Author: John Stratton Hawley
Number Of Pages: 366
Package Dimensions: 8.3 x 5.4 x 1.0 inches
Release Date: 11-10-2017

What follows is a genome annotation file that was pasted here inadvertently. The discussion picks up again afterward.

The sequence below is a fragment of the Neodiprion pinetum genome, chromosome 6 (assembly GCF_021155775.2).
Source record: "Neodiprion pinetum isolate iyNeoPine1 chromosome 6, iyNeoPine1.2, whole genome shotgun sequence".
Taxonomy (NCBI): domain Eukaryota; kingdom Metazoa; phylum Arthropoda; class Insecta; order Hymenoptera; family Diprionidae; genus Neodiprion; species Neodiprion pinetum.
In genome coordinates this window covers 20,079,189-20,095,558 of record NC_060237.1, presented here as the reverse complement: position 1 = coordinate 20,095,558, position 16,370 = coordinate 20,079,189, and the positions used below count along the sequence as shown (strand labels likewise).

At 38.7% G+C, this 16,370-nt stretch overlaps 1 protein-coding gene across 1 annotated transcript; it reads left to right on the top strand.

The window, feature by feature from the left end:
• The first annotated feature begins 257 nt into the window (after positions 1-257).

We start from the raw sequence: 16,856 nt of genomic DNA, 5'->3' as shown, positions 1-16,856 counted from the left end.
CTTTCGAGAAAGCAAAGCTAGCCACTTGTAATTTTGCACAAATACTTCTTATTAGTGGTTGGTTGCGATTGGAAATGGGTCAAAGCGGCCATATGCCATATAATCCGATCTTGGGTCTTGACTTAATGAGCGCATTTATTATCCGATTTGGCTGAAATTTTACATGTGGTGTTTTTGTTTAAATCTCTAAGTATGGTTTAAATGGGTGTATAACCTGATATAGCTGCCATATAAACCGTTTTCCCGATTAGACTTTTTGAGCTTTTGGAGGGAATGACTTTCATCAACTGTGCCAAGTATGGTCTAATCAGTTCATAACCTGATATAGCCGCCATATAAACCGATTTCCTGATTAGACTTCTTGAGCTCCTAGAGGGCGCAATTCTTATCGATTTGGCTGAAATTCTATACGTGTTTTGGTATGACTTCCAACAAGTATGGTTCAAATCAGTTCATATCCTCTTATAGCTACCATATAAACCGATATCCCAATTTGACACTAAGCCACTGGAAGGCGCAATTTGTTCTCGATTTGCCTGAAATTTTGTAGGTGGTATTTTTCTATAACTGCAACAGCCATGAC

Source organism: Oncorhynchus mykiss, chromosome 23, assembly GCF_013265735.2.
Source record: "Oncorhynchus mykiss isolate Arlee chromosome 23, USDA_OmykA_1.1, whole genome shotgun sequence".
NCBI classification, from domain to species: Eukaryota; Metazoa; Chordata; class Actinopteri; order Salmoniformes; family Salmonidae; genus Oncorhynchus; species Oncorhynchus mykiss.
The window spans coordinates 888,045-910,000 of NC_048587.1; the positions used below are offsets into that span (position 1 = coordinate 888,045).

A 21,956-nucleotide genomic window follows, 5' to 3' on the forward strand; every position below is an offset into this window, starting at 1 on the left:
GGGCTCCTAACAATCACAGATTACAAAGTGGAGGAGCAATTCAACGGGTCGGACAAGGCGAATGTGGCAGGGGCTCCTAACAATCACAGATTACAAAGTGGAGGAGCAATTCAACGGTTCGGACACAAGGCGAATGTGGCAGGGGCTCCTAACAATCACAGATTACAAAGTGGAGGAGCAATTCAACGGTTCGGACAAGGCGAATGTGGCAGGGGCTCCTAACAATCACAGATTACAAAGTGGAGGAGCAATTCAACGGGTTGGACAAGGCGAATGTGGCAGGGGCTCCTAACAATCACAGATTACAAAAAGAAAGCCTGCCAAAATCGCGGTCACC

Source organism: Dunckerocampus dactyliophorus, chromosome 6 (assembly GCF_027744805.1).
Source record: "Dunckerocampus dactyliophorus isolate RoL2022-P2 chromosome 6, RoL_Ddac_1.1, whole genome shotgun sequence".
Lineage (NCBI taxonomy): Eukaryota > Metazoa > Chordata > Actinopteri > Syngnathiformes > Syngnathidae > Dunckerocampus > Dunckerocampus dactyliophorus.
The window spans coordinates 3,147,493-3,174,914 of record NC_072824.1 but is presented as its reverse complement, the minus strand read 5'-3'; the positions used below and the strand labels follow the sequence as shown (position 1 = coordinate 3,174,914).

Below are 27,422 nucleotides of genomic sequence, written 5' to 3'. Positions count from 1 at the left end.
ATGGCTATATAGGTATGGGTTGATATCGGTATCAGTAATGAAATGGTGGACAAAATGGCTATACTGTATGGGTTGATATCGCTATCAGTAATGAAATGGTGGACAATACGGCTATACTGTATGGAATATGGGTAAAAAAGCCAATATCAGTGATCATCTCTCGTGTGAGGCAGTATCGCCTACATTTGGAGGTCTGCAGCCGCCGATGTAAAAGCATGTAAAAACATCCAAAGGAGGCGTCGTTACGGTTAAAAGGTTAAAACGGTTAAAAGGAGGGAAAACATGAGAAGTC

Details: Product Description The monotheistic religions of Judaism, Christianity and Islam have severely limited the portrayal of the divine as feminine. But in Hinduism ‘God’ very often means ‘Goddess’. This extraordinary collection explores twelve different Hindu goddesses, all of whom are in some way related to Devi, the Great Goddess. They range from the liquid goddess-energy of the River Ganges to the possessing, entrancing heat of Bhagavati and Seranvali. They are local, like Vindhyavasini and global, like Kali; ancient, like Saranyu and modern, like ‘Mother India’. The collection combines analysis of texts with intensive fieldwork, allowing the reader to see how goddesses are worshiped in everyday life. In these compelling essays, the divine feminine in Hinduism is revealed as never before—fascinating, contradictory, powerful. Review ‘Thought-provoking and new, yet containing a few classics as well, Devi is a most valuable addition to studies of India—society, religion, culture, and art.’ —Vidya Dehejia. About the Author John Stratton Hawley is Claire Tow Professor of Religion, Barnard College, Columbia University. He is the author of A Storm of Songs: India and the Idea of the Bhakti Movement and, with Kenneth Bryant, of Sur’s Ocean: Poems from the Early Tradition. He is the co-editor, with Vasudha Narayanan, of The Life of Hinduism. Donna M. Wulff is Professor Emerita of Religious Studies, Brown University, where she founded and directed the South Asian Concentration Program. Her publications include Drama as a Mode of Religious Realization—a book on the Sanskrit plays of Rupa Gosvami—as well as articles on Sanskrit aesthetic theory, the religious significance of sound and music in India and Hindu nationalism. She is working on a book-length study of a modern Bengali form of religious performance, padavali kirtan. She was the co-editor, with John Stratton Hawley, of The Divine Consort: Radha and the Goddesses of India.